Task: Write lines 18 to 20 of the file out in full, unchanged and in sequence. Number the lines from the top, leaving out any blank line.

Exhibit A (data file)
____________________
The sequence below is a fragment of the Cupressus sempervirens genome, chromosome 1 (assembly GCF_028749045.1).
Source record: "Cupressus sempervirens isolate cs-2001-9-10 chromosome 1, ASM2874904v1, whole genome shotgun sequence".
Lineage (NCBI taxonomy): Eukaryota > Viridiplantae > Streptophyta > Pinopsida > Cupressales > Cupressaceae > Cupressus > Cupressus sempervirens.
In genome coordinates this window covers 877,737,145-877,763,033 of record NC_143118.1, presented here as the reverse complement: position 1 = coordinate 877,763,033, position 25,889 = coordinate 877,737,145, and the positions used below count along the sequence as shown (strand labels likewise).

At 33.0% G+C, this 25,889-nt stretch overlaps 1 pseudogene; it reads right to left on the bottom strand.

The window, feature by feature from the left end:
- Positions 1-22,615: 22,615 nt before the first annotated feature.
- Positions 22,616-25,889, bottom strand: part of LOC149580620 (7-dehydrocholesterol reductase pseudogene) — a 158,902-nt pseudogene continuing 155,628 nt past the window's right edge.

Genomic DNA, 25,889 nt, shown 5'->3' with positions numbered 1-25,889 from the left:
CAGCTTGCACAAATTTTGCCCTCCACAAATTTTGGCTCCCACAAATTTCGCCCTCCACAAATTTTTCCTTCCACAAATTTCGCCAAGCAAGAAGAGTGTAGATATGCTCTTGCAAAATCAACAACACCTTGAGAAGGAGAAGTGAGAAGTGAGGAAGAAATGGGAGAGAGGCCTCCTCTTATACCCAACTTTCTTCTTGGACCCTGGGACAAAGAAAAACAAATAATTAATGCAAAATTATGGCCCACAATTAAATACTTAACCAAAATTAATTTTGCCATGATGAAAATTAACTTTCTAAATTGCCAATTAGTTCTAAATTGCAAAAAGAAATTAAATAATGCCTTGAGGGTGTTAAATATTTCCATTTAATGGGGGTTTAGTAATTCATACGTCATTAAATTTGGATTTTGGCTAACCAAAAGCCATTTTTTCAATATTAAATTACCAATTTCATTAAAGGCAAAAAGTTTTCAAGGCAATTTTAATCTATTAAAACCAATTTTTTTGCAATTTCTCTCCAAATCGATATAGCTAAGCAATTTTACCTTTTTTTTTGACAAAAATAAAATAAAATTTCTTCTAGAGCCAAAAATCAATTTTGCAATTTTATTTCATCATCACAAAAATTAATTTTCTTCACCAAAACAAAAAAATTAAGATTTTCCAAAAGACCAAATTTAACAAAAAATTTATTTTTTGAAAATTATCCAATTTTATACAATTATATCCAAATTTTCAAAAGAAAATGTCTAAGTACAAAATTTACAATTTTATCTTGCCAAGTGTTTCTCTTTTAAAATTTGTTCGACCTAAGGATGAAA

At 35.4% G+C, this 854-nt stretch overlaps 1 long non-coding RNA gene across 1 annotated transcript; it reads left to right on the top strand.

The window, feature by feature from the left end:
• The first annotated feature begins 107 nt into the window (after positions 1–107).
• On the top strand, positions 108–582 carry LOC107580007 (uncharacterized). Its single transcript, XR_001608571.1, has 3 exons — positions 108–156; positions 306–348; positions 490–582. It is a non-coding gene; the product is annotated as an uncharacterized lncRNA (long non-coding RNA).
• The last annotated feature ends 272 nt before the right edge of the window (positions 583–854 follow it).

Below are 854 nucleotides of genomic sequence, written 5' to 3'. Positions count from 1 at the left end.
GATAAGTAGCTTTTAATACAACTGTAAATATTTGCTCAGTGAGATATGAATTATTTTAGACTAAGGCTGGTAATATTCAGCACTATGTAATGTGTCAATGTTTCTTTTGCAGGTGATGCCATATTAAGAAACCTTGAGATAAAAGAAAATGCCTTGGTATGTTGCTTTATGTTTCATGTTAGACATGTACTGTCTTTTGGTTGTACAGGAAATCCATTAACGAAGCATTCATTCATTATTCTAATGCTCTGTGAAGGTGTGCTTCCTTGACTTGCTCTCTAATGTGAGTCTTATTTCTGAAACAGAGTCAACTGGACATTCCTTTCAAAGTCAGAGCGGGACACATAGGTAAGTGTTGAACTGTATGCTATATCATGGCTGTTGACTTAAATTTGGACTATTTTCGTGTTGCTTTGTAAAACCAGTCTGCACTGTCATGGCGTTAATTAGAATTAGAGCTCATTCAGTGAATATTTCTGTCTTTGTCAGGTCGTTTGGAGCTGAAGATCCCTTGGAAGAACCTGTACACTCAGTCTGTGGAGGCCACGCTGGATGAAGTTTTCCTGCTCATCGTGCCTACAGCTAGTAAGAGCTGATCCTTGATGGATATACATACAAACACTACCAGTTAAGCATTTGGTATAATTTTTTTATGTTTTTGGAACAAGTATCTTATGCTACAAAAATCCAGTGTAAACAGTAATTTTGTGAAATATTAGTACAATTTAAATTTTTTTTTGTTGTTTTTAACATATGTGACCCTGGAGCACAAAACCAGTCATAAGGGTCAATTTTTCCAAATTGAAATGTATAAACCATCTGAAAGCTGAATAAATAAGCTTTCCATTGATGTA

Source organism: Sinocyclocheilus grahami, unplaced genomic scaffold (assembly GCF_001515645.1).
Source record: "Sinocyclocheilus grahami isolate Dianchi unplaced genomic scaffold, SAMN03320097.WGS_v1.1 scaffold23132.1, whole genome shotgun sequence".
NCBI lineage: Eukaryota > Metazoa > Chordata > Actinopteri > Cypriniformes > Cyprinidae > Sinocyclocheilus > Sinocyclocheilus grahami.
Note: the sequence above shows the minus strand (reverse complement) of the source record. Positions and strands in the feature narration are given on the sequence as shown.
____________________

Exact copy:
Source organism: Sinocyclocheilus grahami, unplaced genomic scaffold (assembly GCF_001515645.1).
Source record: "Sinocyclocheilus grahami isolate Dianchi unplaced genomic scaffold, SAMN03320097.WGS_v1.1 scaffold23132.1, whole genome shotgun sequence".
NCBI lineage: Eukaryota > Metazoa > Chordata > Actinopteri > Cypriniformes > Cyprinidae > Sinocyclocheilus > Sinocyclocheilus grahami.